The Current Scene
One of the most convincing evidences of the inerrancy of the Bible is mankind’s encounter with the primeval curse after the fall of our first parents. One major obstruction to society’s felicity is its ever present bout with sickness. The best brains and most money have been arraigned against microscopic germs, viruses and fungi which account for the greatest distress among mankind.
In this area some brilliant successes have been scored. First smallpox inoculation, sterilization in surgery, antibiotics and penicillin. Now, to the chagrin of the doctors, the different microbes build up a resistance to the new medicines. Says one researcher, “We are getting to the point where virtually every organism shows some kind of resistance. We have to be ready for the day when none of our drugs will work on some of these germs.” Solomon’s observation of the limitations imposed upon this world come to mind: “All the rivers run into the sea; yet the sea is not full; unto the place from whence the rivers come, thither they return again” (Eccles. 1:7). A philosopher recounts his conclusion when he says, “This world is a prison with four walls; you can beat your head against these walls, but you can’t get out.” While we applaud the amazing advances of medicine (look at the longevity most of us enjoy), still there is no eventual escaping that “all is vanity and vexation of spirit.”
Another case of man’s inability to check or obliterate the inroads of the curse is his encounter with weeds and harmful insects. For a while insecticides worked wonders until the insects built up an immunity to the spraying procedures, calling for stronger applications or new approaches. Unfortunately, the beneficial bugs also were destroyed and birds that fed on them laid sterile eggs. The runoffs from the cultivated field have contributed to the pollution of streams and rivers. This is not to belittle the fact that America has been the principle bread basket for the world for the greater part of this century. In fact, our farmers have been too efficient for their own good. Many are advocating a return to more natural methods — organic farming. No doubt if this had been adhered to in the first place the small farms would have stayed in existence and kept plenty of labour from flocking into the big cities creating pockets of idleness and welfare. Man solves one of his problems only to create others.
In the 107th Psalm we see God authoring the trials of man being “hungry and thirsty” (v. 5) or brought into “the shadow of death” (v. 14). The sailor is reduced to his “wits end” (v. 27) in the stormy seas. All this happens to bring man to a sense of his need of something more than comforts. In dire straits men cry to the Lord for deliverance. Yea, to bring them to repentance, redemption, praise and thanksgiving. God is not allowing men to make a heaven for themselves down here, but rather to emulate Abraham, “For he looked for a city which hath foundations, whose builder and maker is God” (Heb. 11:10).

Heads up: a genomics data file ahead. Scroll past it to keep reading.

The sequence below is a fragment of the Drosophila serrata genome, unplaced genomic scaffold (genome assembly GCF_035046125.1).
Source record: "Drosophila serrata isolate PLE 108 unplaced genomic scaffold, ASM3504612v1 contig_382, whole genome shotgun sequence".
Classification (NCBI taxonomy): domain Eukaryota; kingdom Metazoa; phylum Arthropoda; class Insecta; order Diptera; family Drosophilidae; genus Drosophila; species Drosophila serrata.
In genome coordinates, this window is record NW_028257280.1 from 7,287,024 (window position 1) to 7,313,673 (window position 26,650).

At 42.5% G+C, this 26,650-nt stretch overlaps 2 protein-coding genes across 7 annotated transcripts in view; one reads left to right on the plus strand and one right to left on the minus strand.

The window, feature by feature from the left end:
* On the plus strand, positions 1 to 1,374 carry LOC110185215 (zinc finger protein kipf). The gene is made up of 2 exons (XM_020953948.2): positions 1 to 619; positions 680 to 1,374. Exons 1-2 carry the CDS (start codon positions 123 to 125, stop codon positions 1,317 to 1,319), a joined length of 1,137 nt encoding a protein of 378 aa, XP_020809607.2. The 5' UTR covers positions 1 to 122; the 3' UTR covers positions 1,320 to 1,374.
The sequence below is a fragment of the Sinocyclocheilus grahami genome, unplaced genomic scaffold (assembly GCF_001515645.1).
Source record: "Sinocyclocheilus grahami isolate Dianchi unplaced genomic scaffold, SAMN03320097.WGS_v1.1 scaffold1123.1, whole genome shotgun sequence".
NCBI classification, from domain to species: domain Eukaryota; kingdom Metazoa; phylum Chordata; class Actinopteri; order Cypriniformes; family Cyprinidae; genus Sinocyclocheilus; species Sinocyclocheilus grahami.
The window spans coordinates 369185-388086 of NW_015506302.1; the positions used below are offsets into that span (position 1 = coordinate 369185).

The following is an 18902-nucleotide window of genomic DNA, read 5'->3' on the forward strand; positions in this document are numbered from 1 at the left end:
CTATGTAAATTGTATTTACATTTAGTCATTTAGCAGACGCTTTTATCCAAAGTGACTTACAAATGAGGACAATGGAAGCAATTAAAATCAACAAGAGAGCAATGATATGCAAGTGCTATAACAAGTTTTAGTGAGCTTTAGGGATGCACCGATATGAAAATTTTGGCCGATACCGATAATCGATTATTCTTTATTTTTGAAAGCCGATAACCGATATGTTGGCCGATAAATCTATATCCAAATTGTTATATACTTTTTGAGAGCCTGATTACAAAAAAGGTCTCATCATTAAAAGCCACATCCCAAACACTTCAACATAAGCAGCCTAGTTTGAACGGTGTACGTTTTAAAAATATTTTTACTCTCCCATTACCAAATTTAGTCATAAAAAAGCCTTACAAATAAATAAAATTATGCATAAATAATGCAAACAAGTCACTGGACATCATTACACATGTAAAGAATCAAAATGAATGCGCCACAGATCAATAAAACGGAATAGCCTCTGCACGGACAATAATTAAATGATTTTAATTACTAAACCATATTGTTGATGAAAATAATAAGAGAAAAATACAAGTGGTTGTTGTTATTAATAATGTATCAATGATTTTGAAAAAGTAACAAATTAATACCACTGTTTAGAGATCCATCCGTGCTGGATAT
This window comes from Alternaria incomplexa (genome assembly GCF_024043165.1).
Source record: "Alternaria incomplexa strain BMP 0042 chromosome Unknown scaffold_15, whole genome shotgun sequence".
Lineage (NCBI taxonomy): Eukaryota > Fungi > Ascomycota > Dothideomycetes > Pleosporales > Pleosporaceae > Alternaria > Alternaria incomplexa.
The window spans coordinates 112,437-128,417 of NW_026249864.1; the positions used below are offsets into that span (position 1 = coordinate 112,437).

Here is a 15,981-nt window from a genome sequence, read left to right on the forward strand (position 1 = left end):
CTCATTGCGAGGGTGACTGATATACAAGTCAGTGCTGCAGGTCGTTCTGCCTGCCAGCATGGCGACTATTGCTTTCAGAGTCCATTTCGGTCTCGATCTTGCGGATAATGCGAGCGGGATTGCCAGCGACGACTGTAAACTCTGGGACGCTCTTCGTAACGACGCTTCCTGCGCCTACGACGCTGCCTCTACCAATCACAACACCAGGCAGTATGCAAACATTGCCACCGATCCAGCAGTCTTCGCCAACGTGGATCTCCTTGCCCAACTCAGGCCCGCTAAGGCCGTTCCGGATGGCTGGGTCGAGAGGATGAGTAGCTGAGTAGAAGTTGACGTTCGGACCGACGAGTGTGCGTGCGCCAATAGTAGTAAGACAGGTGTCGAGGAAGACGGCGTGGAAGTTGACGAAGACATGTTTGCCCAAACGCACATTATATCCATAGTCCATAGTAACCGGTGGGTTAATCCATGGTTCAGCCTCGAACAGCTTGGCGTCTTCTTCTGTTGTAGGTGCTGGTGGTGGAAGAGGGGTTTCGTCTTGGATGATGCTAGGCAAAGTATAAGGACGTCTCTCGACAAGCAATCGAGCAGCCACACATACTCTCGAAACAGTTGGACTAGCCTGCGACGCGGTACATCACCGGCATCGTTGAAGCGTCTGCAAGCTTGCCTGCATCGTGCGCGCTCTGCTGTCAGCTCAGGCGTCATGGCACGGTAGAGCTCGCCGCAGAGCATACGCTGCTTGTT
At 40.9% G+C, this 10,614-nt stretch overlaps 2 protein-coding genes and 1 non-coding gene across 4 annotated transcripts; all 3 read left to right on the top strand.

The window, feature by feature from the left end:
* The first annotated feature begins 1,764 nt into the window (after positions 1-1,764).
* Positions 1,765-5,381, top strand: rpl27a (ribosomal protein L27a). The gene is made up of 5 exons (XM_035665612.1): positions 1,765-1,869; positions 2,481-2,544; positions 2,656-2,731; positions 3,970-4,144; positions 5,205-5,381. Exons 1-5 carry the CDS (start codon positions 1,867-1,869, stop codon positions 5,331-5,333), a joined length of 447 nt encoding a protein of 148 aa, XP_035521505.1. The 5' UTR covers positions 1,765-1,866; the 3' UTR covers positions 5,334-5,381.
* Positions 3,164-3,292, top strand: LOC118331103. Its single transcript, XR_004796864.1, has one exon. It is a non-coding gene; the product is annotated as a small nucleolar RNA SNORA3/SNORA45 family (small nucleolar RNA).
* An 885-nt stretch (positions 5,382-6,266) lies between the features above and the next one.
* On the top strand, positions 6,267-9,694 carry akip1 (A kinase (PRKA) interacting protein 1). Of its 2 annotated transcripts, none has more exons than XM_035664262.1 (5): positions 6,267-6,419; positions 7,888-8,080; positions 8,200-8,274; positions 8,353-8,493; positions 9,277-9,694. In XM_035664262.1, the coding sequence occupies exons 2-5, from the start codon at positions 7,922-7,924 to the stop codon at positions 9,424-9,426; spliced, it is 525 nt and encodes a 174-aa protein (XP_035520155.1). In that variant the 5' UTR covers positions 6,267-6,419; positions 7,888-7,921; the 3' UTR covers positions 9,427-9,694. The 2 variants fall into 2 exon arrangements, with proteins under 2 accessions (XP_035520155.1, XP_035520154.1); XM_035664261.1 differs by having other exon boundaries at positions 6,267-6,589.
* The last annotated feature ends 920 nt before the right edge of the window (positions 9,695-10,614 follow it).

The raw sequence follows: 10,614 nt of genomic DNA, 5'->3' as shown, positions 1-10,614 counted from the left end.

Twice this century America has come to the defense of a free Europe. After World War 2 most of Europe was financially and militarily exhausted. The Soviet Union stood ready to exploit this situation to its advantage. To counteract this threat the North Atlantic Treaty Organization — NATO — was formed. America’s nuclear advantage has so far assured the success of the treaty. In the 35 years of the treaty’s existence great changes have come about. Russia has developed, from reports, a nuclear superiority and a massive accumulation of conventional warfare weaponry far beyond her defensive needs. At the same time, Europe has made a spectacular recovery from the ravages of war. To match Russia’s nuclear threat on Europe, America purposes to deploy its latest nuclear missiles on European soil to bring about a balance of terror. This plan meets and will meet popular resistance, not wanting stubborn fanatics. In turn American patience with the alliance is running thin. Historical isolationism and America’s love to act unilaterally is never far away.
The American umbrella of defense over Europe has perhaps served its day. It contributes to Europe’s present weakness. What need is there for maximum effort when America is their rich ally? William Pfaff writes from Paris and concludes that Europe is well able to defend itself. He says, “Obviously the Europeans are a great deal weaker than the Soviet Union in military forces, but that is because they have chosen to rely upon the United States. It is quite within the economic and technological capacity of Western Europe to reverse that choice.”
All of this is interesting in the light of our understanding of prophecy. We see Daniel’s seventy weeks (Dan. 9) allows for a gap between the 69thand 70th week. In that gap the destruction of Jerusalem took place under Titus in 70 A.D. But Titus was not “the prince that shall come”; he was but a leader of the prince’s people.